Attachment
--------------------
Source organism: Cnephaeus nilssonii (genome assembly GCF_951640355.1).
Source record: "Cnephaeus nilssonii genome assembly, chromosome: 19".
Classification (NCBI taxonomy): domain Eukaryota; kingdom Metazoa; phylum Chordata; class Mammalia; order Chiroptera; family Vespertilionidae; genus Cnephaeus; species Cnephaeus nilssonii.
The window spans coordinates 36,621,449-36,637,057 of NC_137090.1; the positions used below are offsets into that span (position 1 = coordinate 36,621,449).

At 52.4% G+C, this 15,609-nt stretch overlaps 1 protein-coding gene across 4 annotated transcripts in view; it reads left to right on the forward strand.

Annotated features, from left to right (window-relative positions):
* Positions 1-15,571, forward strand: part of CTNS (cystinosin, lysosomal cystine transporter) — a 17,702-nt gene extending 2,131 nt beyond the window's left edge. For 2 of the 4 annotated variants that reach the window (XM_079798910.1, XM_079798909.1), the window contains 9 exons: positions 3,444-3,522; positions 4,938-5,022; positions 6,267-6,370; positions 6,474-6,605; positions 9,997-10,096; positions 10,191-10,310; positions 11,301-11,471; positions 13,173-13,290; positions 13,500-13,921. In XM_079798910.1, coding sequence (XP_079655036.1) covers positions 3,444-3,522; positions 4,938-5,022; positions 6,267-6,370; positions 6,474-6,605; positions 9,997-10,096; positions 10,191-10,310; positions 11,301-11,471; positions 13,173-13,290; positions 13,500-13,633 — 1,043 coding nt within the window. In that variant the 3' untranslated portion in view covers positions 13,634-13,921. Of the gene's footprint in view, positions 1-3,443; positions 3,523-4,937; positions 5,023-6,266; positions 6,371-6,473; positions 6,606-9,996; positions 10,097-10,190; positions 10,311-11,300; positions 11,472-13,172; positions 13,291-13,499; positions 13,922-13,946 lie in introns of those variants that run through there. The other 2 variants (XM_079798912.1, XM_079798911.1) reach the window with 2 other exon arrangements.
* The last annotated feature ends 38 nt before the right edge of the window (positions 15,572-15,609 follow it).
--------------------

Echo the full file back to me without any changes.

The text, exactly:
Source organism: Cnephaeus nilssonii (genome assembly GCF_951640355.1).
Source record: "Cnephaeus nilssonii genome assembly, chromosome: 19".
Classification (NCBI taxonomy): domain Eukaryota; kingdom Metazoa; phylum Chordata; class Mammalia; order Chiroptera; family Vespertilionidae; genus Cnephaeus; species Cnephaeus nilssonii.
The window spans coordinates 36,621,449-36,637,057 of NC_137090.1; the positions used below are offsets into that span (position 1 = coordinate 36,621,449).

At 52.4% G+C, this 15,609-nt stretch overlaps 1 protein-coding gene across 4 annotated transcripts in view; it reads left to right on the forward strand.

Annotated features, from left to right (window-relative positions):
* Positions 1-15,571, forward strand: part of CTNS (cystinosin, lysosomal cystine transporter) — a 17,702-nt gene extending 2,131 nt beyond the window's left edge. For 2 of the 4 annotated variants that reach the window (XM_079798910.1, XM_079798909.1), the window contains 9 exons: positions 3,444-3,522; positions 4,938-5,022; positions 6,267-6,370; positions 6,474-6,605; positions 9,997-10,096; positions 10,191-10,310; positions 11,301-11,471; positions 13,173-13,290; positions 13,500-13,921. In XM_079798910.1, coding sequence (XP_079655036.1) covers positions 3,444-3,522; positions 4,938-5,022; positions 6,267-6,370; positions 6,474-6,605; positions 9,997-10,096; positions 10,191-10,310; positions 11,301-11,471; positions 13,173-13,290; positions 13,500-13,633 — 1,043 coding nt within the window. In that variant the 3' untranslated portion in view covers positions 13,634-13,921. Of the gene's footprint in view, positions 1-3,443; positions 3,523-4,937; positions 5,023-6,266; positions 6,371-6,473; positions 6,606-9,996; positions 10,097-10,190; positions 10,311-11,300; positions 11,472-13,172; positions 13,291-13,499; positions 13,922-13,946 lie in introns of those variants that run through there. The other 2 variants (XM_079798912.1, XM_079798911.1) reach the window with 2 other exon arrangements.
* The last annotated feature ends 38 nt before the right edge of the window (positions 15,572-15,609 follow it).